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Wormy Fish


casemnor
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A few weeks ago, we decided it was time for us to smoke some salmon again. My husband has just about perfected the right cure/dry time etc. So, we went to The Woodlands Market (Central Market's Woodland's venture) and bought a nice side of salmon. It was carefully cured and pressed overnight, and then gotten out to dry and form a pelicle (sp?)

My husband fired up the smoker, and when the time was right, laid the piece of fish in the smoker. About ten minutes later he couldn't resist a peek to make sure the smoke was the right volume or for whatever reason. Imagine our dismay when we saw tons of horrible little roudn worms squirming out of the fish!!! Awful! Not unheard of, but awful nonetheless. I was under this rosy misconception that farmed fish (it was farmed salmon) are dosed for worms.

Worse, was the fishmonger's reaction when I called the shop to inform them of the issue. Her response "Oh that's totally normal, about 60% of the fish we sell has worms. Anything that comes from the warm gulf waters, chances are it has worms." The implications were horrifying for me. Once you know something, you can never unknow it. She then tried to tell me that most pork had worms too. It was not comforting at all...worse, they wouldn't refund me my full amount as the fish had lost weight due to the curing process.

What I want to know, is if this is true? Are the fish sold at our local markets typically infested with worms? I'm sure they are harmless, but I just would have rather not known or been told that just about any fish we buy is going to have worms.

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First, I would question the fish guy's knowledge. Salmon is not a warm water gulf fish. :raz:

Next, I have to disqualify myself from addressing the smoking environment. I mean to try it as soon as I get my hands on some fresh fish. My last opportunity was some large trout and redfish we caught. Then, my nephew cooked it up for a bunch of friends before I got my hands on it. GRRR!!! :angry:

But I have cooked our local warm water fish including really big specimens that would be expected to have worms if any would. Slow cooking methods have not revealed any worms and the temperature is comparable. If the smoke environment makes a difference, I don't know. It is pretty common to see various parasites jump off the gills when the fish hits the deck but I have never seen what you describe. ICK! YUCK! EEWWW!!!

Linda LaRose aka "fifi"

"Having spent most of my life searching for truth in the excitement of science, I am now in search of the perfectly seared foie gras without any sweet glop." Linda LaRose

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I guess even more disturbing than observing the worms was the fish monger's reaction. Like it was totally normal. She also told me it wan't just salmon with worms, but all the sea trout, red fish and gulf snapper. She also said it was better to buy previously frozen fish because that kills the worms. Like that makes it all better!

When I returned the fish there was still a big pile of the salmon in the open case....and all I could think about was the worms crawling around and infecting all the fish.

Horrors.

I am afraid it has put us off fish for now. At least until we return to Oz where we never ever even entertained wormy fish in the realm of possibilities.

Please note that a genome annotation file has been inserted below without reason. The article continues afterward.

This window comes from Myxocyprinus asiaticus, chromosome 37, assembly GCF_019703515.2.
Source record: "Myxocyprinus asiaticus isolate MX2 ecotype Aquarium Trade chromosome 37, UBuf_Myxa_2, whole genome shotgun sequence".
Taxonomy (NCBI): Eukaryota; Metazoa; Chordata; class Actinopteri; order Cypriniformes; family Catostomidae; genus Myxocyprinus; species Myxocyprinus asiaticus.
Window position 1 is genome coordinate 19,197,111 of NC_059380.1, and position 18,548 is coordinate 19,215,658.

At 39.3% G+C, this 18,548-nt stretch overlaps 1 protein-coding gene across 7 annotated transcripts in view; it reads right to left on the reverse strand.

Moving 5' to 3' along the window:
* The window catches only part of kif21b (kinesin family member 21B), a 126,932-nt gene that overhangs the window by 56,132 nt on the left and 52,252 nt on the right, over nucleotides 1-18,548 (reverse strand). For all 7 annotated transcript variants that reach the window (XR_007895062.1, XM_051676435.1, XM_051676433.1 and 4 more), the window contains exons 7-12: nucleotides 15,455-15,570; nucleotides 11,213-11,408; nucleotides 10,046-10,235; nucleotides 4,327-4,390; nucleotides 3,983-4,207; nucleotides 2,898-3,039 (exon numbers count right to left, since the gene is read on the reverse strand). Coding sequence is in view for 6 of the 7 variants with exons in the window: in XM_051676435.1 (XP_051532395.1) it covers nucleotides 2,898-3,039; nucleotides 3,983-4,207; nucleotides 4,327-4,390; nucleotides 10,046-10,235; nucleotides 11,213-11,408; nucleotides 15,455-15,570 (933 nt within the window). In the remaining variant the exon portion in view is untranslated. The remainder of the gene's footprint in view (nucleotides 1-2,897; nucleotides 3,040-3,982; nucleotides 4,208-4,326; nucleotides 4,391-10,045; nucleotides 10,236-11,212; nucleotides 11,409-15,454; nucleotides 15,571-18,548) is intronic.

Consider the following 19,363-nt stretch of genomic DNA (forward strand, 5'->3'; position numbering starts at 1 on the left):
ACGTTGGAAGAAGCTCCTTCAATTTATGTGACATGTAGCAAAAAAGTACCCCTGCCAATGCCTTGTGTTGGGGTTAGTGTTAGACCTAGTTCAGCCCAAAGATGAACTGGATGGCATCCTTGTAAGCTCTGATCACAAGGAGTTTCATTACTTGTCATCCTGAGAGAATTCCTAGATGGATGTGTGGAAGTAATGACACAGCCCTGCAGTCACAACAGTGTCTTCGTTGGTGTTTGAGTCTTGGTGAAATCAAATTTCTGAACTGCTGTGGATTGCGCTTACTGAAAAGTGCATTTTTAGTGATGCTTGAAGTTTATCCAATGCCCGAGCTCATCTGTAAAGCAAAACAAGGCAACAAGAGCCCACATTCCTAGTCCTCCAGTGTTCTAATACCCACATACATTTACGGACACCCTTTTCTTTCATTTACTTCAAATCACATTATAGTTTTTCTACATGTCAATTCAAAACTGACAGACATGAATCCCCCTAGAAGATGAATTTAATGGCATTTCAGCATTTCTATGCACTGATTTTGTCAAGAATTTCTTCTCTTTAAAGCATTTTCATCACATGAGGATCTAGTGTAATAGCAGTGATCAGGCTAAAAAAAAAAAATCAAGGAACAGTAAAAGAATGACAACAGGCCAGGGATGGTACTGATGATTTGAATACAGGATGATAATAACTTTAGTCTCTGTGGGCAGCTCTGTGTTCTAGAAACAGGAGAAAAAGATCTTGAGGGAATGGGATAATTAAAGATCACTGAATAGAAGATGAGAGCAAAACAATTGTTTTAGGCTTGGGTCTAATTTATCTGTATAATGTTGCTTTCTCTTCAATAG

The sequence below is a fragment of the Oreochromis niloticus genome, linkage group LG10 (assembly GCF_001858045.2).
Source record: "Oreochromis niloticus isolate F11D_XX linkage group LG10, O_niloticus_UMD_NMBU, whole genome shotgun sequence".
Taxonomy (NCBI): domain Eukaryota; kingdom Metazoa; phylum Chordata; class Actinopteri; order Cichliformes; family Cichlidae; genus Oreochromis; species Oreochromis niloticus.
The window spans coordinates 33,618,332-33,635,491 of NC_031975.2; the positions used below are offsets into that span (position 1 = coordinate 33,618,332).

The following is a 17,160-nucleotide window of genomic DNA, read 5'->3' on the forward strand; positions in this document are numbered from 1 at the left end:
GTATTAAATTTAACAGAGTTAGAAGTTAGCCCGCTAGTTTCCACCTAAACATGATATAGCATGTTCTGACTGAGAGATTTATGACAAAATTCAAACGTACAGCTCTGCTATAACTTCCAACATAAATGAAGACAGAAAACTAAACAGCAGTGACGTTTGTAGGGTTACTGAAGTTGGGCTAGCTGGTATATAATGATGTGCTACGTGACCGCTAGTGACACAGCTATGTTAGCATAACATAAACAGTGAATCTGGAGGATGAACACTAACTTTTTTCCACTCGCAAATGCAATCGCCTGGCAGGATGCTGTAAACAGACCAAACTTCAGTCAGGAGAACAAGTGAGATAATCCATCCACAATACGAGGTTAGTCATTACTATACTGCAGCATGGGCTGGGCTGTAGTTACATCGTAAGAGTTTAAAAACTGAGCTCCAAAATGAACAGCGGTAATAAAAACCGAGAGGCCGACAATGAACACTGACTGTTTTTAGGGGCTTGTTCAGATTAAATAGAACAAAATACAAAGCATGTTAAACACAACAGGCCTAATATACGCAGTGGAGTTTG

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That's revolting! Although, I had a friend a long time ago who worked in the meat dept at a grocery store and she wouldn't eat ANY fish and cited this same reason. But I've eaten fish for a long time and I've never gotten sick from it. I've also never seen any of these worms, so that makes a huge difference. I think if I saw them, it might be the end of fish in my diet. I love pork too.....I suppose it's better that the worms are crawling out instead of staying in the food you've cooked :raz:

Ahhhh....another wrinkle in my day....I was preparing to grill stuffed pork chops :wacko:

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I've also never seen any of these worms, so that makes a huge difference. I think if I saw them, it might be the end of fish in my diet. I love pork too.....I suppose it's better that the worms are crawling out instead of staying in the food you've cooked :raz:

Ahhhh....another wrinkle in my day....I was preparing to grill stuffed pork chops :wacko:

Well, if you are interested she told me how to spot the dead worms in already cooked fish. I wish she would have just responded with "That's terrible! Awful! We'll look into it and make sure we don't sell wormy fish."

As for the worms in pork, I refuse to believe it! If I am in denial then so be it. There are some things in life you just don't want to know (which is the theory I espouse when I layinto some good taco truck tacos!)

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I wish she would have just responded with "That's terrible! Awful! We'll look into it and make sure we don't sell wormy fish."

As for the worms in pork, I refuse to believe it! If I am in denial then so be it. There are some things in life you just don't want to know (which is the theory I espouse when I layinto some good taco truck tacos!)

LOL...I think we live in the same bubble :laugh:

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If you care to share, I would be interested to know.

She told me that after you cook the fish, if you painstakingly pull the flakes of the muscle apart you will sometimes see the cooked roundworms as you pull them apart. They appear as miniscule string like things (the worms we saw were the size of human hair in thickness). She also told me that if you look at fresh cod and see what looks like a little blood vein and you irritate it, it will curl up and reveal itself to be a little worm.